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Fox, NBC Universal Dismiss Verizon Smaller TV Bundle

22 Apr, 2015 By: Erik Gruenwedel

Fox Sports, NBC join ESPN saying FiOS Custom TV violates existing broadcast agreements

Fox Sports and NBC Universal have joined ESPN claiming Verizon’s FiOS Custom TV, a new smaller channel bundle costing $54.99 a month, infringes upon existing contracts.

Verizon April 21 formally launched FiOS Custom TV, which marks the telecom’s attempt to offer consumers an alternative to the traditional 150-channel subscription. In addition to 35 basic channels, subscribers have access to additional sports and entertainment bundles priced at $10 each per month.

That slicing and dicing of channels doesn’t sit well with 21st Century Fox, parent of Fox Sports and 20th Century Fox.

“We reject Verizon’s view that it can pursue the new packaging scheme it announced yet still comply with our agreements,” Fox Sports said in a statement to Bloomberg Business. “That said, we prefer to keep our commercial discussions confidential, and we will continue to address our concerns directly and privately with Verizon.”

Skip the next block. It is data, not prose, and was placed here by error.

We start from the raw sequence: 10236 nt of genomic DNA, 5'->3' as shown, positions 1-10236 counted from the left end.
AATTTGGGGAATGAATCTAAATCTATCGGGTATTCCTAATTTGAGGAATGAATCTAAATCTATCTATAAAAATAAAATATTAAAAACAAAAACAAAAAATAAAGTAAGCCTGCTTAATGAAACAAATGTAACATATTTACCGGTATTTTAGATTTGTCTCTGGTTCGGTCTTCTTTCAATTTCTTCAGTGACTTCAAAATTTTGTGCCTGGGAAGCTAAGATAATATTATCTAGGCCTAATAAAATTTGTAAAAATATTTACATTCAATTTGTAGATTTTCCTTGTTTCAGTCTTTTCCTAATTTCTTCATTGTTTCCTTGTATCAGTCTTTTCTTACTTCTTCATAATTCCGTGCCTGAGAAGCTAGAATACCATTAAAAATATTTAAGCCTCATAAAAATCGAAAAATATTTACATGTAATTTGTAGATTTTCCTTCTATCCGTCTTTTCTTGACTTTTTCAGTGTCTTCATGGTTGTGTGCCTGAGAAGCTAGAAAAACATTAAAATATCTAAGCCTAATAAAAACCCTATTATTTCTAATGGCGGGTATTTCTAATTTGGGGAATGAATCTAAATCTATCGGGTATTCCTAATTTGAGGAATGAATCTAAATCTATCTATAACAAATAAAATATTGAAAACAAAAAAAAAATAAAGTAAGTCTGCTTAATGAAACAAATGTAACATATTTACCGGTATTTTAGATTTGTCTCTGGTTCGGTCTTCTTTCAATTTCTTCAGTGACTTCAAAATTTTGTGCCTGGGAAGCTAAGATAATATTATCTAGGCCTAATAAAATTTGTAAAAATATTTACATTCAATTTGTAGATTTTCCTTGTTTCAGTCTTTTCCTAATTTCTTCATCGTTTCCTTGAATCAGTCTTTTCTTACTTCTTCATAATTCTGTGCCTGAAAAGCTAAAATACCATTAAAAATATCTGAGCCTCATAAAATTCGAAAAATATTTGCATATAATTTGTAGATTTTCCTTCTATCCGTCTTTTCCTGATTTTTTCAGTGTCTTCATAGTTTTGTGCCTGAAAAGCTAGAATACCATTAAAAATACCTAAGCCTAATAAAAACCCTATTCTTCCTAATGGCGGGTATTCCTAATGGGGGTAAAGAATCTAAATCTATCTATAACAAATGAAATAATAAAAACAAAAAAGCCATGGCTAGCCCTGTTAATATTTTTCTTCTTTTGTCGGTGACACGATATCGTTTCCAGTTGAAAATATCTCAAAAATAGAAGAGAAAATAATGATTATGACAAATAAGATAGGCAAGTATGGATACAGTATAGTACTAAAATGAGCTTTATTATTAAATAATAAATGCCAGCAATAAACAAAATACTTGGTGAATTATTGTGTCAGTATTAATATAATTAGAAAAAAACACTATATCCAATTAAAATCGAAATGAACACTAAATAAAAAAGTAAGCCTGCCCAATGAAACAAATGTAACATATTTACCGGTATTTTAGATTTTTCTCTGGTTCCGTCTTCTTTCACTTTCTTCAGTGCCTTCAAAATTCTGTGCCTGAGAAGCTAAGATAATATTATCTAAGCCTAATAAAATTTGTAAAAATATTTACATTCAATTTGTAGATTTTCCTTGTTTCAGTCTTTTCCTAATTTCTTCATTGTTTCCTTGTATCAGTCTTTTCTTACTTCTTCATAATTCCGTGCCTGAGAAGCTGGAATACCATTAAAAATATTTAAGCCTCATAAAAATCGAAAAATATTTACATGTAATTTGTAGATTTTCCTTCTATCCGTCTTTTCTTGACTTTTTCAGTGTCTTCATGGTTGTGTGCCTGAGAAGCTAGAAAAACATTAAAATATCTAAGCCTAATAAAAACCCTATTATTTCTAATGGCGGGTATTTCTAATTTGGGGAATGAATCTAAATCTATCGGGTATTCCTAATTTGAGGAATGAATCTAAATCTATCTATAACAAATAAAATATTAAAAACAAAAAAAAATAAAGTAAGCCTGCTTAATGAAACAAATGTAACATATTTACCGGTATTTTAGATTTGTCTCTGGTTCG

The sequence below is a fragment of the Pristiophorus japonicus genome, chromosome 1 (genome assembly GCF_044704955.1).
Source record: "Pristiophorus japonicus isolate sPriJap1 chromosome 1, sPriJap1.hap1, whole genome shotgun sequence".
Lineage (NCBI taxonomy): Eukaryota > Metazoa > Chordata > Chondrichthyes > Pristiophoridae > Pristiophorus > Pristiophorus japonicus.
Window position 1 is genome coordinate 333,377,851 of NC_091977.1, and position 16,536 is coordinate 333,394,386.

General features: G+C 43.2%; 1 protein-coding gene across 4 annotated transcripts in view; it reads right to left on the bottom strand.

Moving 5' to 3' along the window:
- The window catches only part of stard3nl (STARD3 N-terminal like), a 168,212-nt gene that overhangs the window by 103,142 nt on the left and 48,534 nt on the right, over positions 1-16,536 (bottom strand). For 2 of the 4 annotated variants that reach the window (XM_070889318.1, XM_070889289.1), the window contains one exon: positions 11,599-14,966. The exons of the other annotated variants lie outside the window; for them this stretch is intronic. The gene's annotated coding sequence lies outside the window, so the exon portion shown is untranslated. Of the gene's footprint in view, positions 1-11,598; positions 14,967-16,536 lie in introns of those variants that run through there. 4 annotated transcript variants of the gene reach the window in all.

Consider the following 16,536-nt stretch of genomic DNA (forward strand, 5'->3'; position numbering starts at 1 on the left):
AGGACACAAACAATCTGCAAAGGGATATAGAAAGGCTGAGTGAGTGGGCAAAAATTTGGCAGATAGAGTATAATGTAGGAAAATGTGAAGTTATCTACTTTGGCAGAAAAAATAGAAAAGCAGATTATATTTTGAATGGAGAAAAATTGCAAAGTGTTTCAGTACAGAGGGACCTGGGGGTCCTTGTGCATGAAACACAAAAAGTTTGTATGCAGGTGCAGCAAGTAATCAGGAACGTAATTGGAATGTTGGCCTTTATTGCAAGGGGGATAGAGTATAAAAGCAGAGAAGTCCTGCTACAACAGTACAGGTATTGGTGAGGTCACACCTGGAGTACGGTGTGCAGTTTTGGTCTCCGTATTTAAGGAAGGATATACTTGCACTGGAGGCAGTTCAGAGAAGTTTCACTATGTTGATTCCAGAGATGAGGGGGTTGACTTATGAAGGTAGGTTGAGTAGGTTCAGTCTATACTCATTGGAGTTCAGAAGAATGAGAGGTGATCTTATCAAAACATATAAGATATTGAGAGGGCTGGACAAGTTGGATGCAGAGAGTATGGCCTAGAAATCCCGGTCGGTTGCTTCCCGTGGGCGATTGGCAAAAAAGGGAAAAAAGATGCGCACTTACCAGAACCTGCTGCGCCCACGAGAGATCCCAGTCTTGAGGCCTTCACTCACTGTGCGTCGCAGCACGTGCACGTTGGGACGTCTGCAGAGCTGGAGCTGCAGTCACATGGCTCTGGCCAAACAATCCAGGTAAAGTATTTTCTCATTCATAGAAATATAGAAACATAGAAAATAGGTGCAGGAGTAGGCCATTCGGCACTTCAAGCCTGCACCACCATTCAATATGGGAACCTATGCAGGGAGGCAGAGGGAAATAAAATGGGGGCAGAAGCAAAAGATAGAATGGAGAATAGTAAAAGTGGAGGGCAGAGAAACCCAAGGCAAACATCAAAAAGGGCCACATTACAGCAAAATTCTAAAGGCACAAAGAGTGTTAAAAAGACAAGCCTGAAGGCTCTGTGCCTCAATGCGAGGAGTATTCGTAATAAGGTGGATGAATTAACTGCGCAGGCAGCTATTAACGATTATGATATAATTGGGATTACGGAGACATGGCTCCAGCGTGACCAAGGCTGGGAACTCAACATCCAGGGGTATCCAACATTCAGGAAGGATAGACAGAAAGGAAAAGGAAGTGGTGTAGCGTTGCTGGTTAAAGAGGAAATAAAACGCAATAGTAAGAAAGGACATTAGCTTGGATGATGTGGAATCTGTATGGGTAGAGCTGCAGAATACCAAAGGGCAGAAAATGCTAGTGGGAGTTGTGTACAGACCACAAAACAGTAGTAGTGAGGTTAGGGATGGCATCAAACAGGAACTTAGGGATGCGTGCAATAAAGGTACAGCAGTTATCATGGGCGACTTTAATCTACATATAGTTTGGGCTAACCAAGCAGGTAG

ESPN last week said Verizon’s new TV bundles would not be authorized by existing agreements with the telecom.

"Among other issues, our contracts clearly provide that neither ESPN nor ESPN2 may be distributed in a separate sports package," ESPN said in a media statement.

When asked about the issue, Verizon CFO Fran Shammo, on the company’s fiscal call, said the telecom believes it is within its retransmission contracts to offer smaller channel bundles.

“So we’ll leave it at that,” Shammo said on the call.

FiOS Custom TV is also intended to dissuade subscribers from cord-cutting and opting for burgeoning over-the-top linear TV services such as Sling TV, PlayStation Vue, and future services from Apple and AT&T. Verizon plans to launch an OTT video service targeting mobile subscribers this summer.

Jupiter Research says growth in OTT video services such as Netflix and Amazon Prime Instant Video will generate $31.6 billion in revenue by 2019, up from $8 billion in 2014.

“Allowing distributors such as Sling TV to provide customers with a cheaper, tailored alternative to cable TV, [is] driving the trend for cord-cutting,” Jupiter said.

Regardless, NBC Universal, which is owned by Comcast, believes changing technologies and consumer habits regarding television consumption do not mitigate retransmission deals.

“Verizon’s announced ‘Custom TV’ package does not comply with our existing agreement,” an NBC Universal spokesperson said.


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